And the court decided this issue. I don't think the case could have gone any faster. And yet the Supreme Court decided that we were too close in time to the upcoming elections to allow this injunction to stay in place.
In practical terms, then, what does this mean for voters in Alabama and for voters in other states where there are similar efforts to dilute the voting power of specific groups of people?
You know, Geoff, it means something quite disturbing for our democracy.
It means that Black voters, in fact, all voters in Alabama, will proceed to the primary elections and then the general elections and vote on district lines that a three-judge federal court has said likely discriminates against Black voters.
So, the maps that will govern the elections for this upcoming midterm cycle in Alabama are likely racially discriminatory. We believe they actually are. And we will continue to fight this and to go to trial and to continue to press our — the merits of our claim.
But, unfortunately, our democracy was dealt a serious blow by denying Black voters and voters of Alabama an opportunity to correct their maps appropriately and have lines that are compliant with the Voting Rights Act and that allow an equal opportunity for Black voters to elect their candidates of choice.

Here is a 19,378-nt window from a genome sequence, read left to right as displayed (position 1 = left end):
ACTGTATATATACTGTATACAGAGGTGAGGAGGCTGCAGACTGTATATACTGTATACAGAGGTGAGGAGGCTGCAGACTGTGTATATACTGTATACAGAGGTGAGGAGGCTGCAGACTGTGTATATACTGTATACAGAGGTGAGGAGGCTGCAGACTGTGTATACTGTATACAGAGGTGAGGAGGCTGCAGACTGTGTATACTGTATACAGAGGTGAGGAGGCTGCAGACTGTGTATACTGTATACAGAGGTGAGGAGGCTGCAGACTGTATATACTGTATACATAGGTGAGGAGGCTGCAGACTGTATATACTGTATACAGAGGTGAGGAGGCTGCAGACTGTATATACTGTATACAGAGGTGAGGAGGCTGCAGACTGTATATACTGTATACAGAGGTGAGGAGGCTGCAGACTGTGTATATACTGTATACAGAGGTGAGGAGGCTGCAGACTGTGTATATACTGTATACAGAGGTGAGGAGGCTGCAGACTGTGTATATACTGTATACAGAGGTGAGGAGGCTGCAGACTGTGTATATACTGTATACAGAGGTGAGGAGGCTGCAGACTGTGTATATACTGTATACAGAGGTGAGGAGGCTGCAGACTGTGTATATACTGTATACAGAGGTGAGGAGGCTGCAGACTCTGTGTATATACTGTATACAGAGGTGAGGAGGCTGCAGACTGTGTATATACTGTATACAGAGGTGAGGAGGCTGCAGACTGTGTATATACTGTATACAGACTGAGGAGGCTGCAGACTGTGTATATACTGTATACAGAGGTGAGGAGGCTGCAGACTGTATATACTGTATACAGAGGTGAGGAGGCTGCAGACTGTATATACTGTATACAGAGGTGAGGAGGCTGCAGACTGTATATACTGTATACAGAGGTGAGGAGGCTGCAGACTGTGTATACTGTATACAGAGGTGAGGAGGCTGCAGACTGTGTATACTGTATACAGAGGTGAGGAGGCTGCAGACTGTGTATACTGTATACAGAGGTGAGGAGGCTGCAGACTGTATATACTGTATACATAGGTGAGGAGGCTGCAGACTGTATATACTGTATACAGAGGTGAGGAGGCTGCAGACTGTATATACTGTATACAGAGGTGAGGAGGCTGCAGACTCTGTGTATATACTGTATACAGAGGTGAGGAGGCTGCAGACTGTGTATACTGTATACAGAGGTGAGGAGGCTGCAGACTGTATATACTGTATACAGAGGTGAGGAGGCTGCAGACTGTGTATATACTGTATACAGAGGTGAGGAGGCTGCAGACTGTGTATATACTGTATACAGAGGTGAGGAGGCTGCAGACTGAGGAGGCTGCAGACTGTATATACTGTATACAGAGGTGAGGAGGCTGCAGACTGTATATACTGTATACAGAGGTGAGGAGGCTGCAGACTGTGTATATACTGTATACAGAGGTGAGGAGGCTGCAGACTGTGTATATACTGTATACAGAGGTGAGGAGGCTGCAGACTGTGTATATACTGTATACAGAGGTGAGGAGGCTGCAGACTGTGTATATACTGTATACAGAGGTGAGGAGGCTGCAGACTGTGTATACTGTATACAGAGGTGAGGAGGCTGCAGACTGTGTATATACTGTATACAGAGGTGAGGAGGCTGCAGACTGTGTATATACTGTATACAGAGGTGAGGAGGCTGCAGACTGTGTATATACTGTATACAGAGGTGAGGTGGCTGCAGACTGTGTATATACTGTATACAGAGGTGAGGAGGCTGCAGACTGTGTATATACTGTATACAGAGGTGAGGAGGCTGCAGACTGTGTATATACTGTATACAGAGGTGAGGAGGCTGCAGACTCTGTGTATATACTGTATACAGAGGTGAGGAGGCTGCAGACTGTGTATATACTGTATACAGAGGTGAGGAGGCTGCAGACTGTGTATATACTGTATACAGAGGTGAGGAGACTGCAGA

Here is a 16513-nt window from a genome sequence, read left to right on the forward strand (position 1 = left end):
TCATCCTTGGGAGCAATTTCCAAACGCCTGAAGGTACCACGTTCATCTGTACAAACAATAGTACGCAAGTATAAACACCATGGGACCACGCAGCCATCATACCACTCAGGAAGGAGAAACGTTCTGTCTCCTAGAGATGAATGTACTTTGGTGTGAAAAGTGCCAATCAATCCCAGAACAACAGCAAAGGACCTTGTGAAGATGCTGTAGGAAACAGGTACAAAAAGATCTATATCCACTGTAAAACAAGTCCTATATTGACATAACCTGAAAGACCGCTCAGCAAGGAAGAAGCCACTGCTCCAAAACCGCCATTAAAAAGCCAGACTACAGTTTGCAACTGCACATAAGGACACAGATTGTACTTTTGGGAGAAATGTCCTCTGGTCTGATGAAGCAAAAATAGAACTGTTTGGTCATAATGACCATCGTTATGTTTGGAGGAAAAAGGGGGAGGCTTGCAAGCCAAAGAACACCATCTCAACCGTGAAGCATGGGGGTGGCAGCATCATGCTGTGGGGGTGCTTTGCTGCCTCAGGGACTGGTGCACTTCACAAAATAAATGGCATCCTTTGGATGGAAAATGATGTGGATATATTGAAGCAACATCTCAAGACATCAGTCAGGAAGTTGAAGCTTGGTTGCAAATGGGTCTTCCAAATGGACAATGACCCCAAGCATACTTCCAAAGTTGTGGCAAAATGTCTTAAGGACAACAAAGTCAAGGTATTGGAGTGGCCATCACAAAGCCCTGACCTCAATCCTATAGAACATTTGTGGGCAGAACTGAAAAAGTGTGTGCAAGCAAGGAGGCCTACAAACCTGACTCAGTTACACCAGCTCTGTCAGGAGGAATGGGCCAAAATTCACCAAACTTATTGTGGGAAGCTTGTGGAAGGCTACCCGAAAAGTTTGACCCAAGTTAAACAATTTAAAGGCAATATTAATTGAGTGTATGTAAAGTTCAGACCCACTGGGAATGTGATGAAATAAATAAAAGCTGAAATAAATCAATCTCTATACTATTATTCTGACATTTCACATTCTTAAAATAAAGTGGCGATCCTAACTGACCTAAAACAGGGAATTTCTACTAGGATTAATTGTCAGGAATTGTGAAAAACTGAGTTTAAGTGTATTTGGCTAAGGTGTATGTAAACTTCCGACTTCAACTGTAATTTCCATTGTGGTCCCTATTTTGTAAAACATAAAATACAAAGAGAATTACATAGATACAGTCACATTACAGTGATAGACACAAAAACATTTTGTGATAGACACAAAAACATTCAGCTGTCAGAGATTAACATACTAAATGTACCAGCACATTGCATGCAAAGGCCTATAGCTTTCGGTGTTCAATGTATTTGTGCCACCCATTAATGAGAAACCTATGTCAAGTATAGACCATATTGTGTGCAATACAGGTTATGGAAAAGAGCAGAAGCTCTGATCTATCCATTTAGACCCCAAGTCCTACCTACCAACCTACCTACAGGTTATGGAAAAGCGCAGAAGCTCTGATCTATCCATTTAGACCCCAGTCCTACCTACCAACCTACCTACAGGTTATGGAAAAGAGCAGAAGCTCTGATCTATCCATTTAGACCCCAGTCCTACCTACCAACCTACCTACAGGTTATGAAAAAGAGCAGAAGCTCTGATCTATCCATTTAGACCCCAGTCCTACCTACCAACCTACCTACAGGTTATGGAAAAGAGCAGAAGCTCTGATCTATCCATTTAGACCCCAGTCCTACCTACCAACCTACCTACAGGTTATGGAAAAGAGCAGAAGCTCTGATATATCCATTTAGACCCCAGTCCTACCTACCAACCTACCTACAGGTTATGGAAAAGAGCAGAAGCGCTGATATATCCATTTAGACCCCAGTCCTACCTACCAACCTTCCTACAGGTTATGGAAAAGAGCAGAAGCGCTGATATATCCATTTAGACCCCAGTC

In the less than two minutes that we have left, I want to ask you about this argument that we have been hearing from people who say, race shouldn't be a factor at all.
In fact, Alabama Congressman Missouri Mo Brooks — he's a Republican — said of this case, he said — quote — "The concept Blacks can only be elected in Black districts and whites should have districts in their own in which they get elected with racist. And I oppose it."
What about that argument that he's making? What's your pushback to that?
Well, it's quite convenient to suggest that majority-Black districts are somehow problematic, when Black voters are consistently manipulated and packed into districts because of their race, because of how they will vote, and because we want to deny them an equal opportunity to elect candidates of their choice.
And I would only say that this issue went before a three-judge panel that consisted of two appointees from President Trump. All three judges on that panel decided, based on the record evidence, that the maps of Alabama likely discriminate against Black voters.
So, that is my retort to the idea that race is not a factor in the districts that were drawn by the state of Alabama.
Janai Nelson with the NAACP Legal Defense Fund, appreciate your perspectives and your time this evening.
Thank you, Geoff.
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Geoff Bennett serves as co-anchor of PBS NewsHour. He also serves as an NBC News and MSNBC political contributor.
Saher Khan is a reporter-producer for the PBS NewsHour.